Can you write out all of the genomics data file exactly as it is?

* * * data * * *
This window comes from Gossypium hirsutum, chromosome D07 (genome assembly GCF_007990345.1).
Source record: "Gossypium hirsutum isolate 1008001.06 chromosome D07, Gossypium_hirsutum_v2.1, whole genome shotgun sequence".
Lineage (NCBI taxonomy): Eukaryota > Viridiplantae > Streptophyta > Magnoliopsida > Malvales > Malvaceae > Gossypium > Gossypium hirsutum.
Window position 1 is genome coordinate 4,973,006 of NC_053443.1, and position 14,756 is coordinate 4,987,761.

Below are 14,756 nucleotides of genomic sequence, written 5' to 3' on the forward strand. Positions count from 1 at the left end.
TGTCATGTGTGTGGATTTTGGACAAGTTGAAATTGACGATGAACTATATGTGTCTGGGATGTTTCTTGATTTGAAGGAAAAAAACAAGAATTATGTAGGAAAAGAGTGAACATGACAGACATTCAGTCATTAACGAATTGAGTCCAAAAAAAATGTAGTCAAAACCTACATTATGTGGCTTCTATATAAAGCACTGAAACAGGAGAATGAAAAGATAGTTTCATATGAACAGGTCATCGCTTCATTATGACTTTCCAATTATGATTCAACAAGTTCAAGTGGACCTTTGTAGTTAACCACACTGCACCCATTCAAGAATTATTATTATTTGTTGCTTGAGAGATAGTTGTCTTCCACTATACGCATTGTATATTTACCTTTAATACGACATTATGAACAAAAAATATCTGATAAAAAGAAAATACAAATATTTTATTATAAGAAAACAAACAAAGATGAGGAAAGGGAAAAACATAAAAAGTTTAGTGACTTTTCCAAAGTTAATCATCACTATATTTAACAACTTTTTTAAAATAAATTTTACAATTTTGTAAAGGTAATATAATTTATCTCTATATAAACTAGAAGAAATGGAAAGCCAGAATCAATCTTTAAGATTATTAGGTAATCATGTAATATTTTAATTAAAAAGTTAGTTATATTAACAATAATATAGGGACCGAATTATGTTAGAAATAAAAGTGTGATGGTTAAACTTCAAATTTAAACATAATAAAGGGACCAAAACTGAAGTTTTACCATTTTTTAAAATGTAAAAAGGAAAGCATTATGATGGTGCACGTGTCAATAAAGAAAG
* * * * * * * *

This window comes from Gossypium hirsutum, chromosome D07 (genome assembly GCF_007990345.1).
Source record: "Gossypium hirsutum isolate 1008001.06 chromosome D07, Gossypium_hirsutum_v2.1, whole genome shotgun sequence".
Lineage (NCBI taxonomy): Eukaryota > Viridiplantae > Streptophyta > Magnoliopsida > Malvales > Malvaceae > Gossypium > Gossypium hirsutum.
Window position 1 is genome coordinate 4,973,006 of NC_053443.1, and position 14,756 is coordinate 4,987,761.

Below are 14,756 nucleotides of genomic sequence, written 5' to 3' on the forward strand. Positions count from 1 at the left end.
TGTCATGTGTGTGGATTTTGGACAAGTTGAAATTGACGATGAACTATATGTGTCTGGGATGTTTCTTGATTTGAAGGAAAAAAACAAGAATTATGTAGGAAAAGAGTGAACATGACAGACATTCAGTCATTAACGAATTGAGTCCAAAAAAAATGTAGTCAAAACCTACATTATGTGGCTTCTATATAAAGCACTGAAACAGGAGAATGAAAAGATAGTTTCATATGAACAGGTCATCGCTTCATTATGACTTTCCAATTATGATTCAACAAGTTCAAGTGGACCTTTGTAGTTAACCACACTGCACCCATTCAAGAATTATTATTATTTGTTGCTTGAGAGATAGTTGTCTTCCACTATACGCATTGTATATTTACCTTTAATACGACATTATGAACAAAAAATATCTGATAAAAAGAAAATACAAATATTTTATTATAAGAAAACAAACAAAGATGAGGAAAGGGAAAAACATAAAAAGTTTAGTGACTTTTCCAAAGTTAATCATCACTATATTTAACAACTTTTTTAAAATAAATTTTACAATTTTGTAAAGGTAATATAATTTATCTCTATATAAACTAGAAGAAATGGAAAGCCAGAATCAATCTTTAAGATTATTAGGTAATCATGTAATATTTTAATTAAAAAGTTAGTTATATTAACAATAATATAGGGACCGAATTATGTTAGAAATAAAAGTGTGATGGTTAAACTTCAAATTTAAACATAATAAAGGGACCAAAACTGAAGTTTTACCATTTTTTAAAATGTAAAAAGGAAAGCATTATGATGGTGCACGTGTCAATAAAGAAAG